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Tiger Stands by Striking Actors

Updated:
LOS ANGELES (AP) — Tiger Woods is on strike.

Not as a golfer, but as a highly paid Nike pitchman.

Woods has joined the strike by TV and radio commercial actors by refusing to film an advertisement for the sportswear and sporting goods manufacturer.

Woods was scheduled to shoot a Nike commercial Tuesday at Isleworth Country Club, his home course near Orlando, Fla. But he decided to just not do it.

``There is a strike going on and we're abiding by it,'' said his agent, Mark Steinberg of International Management Group. No commercial was filmed Tuesday and none would be for several weeks, he said.

Nike spokesman Mike Kelly said it was joint decision by Woods and the company not to shoot the commercial because of the strike.

Woods' decision was greeted enthusiastically by the Screen Actors Guild, which authorized the strike along with the American Federation of Television and Radio Artists. About 135,000 actors are represented by the unions.

The strike, which began Monday, escalated with the filing Tuesday of a federal unfair labor practice charge against the actors' union for allegedly threatening to permanently ban actors from the union if they appear in commercials during the strike. The filing also claimed the union was illegally seeking to expand its commercial contract to cover work done in Canada and Mexico.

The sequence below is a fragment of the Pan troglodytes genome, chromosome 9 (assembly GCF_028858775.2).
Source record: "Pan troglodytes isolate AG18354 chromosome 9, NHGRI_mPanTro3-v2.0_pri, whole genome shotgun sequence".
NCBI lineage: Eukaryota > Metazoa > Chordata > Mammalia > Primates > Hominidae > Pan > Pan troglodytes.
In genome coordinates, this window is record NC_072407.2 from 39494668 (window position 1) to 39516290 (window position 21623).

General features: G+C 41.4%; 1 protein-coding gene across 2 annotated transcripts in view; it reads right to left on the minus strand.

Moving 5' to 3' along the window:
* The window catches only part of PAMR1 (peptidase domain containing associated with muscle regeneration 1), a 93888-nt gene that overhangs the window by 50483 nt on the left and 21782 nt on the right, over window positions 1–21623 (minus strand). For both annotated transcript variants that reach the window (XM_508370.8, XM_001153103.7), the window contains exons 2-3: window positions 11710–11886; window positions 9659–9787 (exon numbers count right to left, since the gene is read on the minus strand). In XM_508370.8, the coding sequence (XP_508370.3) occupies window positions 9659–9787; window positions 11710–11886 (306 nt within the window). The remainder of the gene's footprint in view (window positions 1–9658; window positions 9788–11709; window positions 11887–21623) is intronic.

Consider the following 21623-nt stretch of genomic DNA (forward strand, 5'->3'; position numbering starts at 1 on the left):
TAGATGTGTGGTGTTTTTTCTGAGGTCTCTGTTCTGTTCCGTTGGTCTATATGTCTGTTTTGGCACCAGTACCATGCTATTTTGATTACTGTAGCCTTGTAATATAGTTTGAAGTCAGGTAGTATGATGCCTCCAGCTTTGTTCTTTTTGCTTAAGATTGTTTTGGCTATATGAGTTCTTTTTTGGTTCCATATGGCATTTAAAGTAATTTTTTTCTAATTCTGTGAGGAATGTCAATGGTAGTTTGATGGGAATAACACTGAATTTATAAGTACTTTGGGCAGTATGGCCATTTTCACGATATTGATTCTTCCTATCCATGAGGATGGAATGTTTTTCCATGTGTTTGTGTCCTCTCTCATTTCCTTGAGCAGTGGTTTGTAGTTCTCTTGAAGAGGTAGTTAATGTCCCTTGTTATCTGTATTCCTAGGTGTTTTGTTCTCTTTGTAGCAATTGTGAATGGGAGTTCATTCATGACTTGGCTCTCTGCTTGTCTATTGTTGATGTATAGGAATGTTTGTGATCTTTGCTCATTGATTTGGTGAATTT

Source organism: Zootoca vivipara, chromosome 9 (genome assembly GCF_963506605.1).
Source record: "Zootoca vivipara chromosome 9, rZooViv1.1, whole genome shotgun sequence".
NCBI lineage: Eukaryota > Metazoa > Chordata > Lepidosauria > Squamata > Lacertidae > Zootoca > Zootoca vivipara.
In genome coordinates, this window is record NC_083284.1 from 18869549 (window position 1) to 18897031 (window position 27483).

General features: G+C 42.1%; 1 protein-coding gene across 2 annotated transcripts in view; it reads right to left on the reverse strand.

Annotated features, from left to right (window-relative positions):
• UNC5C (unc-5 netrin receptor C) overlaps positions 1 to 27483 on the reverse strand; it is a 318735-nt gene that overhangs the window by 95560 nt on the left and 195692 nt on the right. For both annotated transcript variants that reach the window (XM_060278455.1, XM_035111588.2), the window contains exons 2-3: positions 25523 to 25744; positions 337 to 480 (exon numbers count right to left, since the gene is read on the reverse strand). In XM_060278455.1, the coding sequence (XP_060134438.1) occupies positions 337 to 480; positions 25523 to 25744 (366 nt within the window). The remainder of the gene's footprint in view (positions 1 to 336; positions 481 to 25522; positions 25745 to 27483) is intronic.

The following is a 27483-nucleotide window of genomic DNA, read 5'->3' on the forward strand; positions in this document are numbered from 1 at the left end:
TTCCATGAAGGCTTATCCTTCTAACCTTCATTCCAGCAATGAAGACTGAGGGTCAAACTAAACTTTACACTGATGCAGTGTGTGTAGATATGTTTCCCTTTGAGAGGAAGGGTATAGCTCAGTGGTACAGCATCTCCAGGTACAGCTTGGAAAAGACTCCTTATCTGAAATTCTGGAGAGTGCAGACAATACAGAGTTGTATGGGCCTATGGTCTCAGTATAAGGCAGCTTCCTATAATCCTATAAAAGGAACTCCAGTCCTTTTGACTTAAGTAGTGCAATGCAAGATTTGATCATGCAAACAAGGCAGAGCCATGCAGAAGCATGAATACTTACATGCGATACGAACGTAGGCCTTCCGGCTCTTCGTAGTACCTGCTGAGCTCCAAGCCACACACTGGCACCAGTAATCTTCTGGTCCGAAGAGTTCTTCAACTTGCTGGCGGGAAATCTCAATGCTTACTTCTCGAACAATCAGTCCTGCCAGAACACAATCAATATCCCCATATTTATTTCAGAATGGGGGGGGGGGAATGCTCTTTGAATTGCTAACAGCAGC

The show of support by Woods was acknowledged by the actors' union.

``We deeply appreciate the support of this international superstar,'' SAG spokesman Greg Krizman said. Woods ``stands together with the working class SAG and AFTRA performers who depend on a fair commercials contract to maintain a decent standard of life.''

Woods' deal with Nike is being renegotiated and could pay him a reported $80 million to $90 million over five years. The golfer's TV commercials, including one in which he bounces a golf ball off a club head, have been eye-catching.

Union membership is mandatory for anyone who appears in more than one commercial, athletes included. The unions have vowed to picket film shoots proceeding with nonunion actors or guild members not honoring the strike.

Kelly would not reveal the nature of the commercial, but said the goal was to have it ready in time for the U.S. Open, which begins June 15.

The strike centers on the pay structure for commercials. Actors get a minimum of about $478 for a day's work and also get ``pay-per-play'' residuals of roughly $50 to $120 each time a spot airs on network television.

When it comes to cable TV commercials, however, performers receive only a flat fee of $1,000 or less for each 13-week, unlimited run.

With two-thirds of all TV ads now being made for cable, actors are demanding that pay-per-play be extended to cable. Advertisers, however, want to extend the flat fee from cable to the networks.

Ad-makers have said they are confident they can continue production with nonunion actors and union members who were not participating in the strike.

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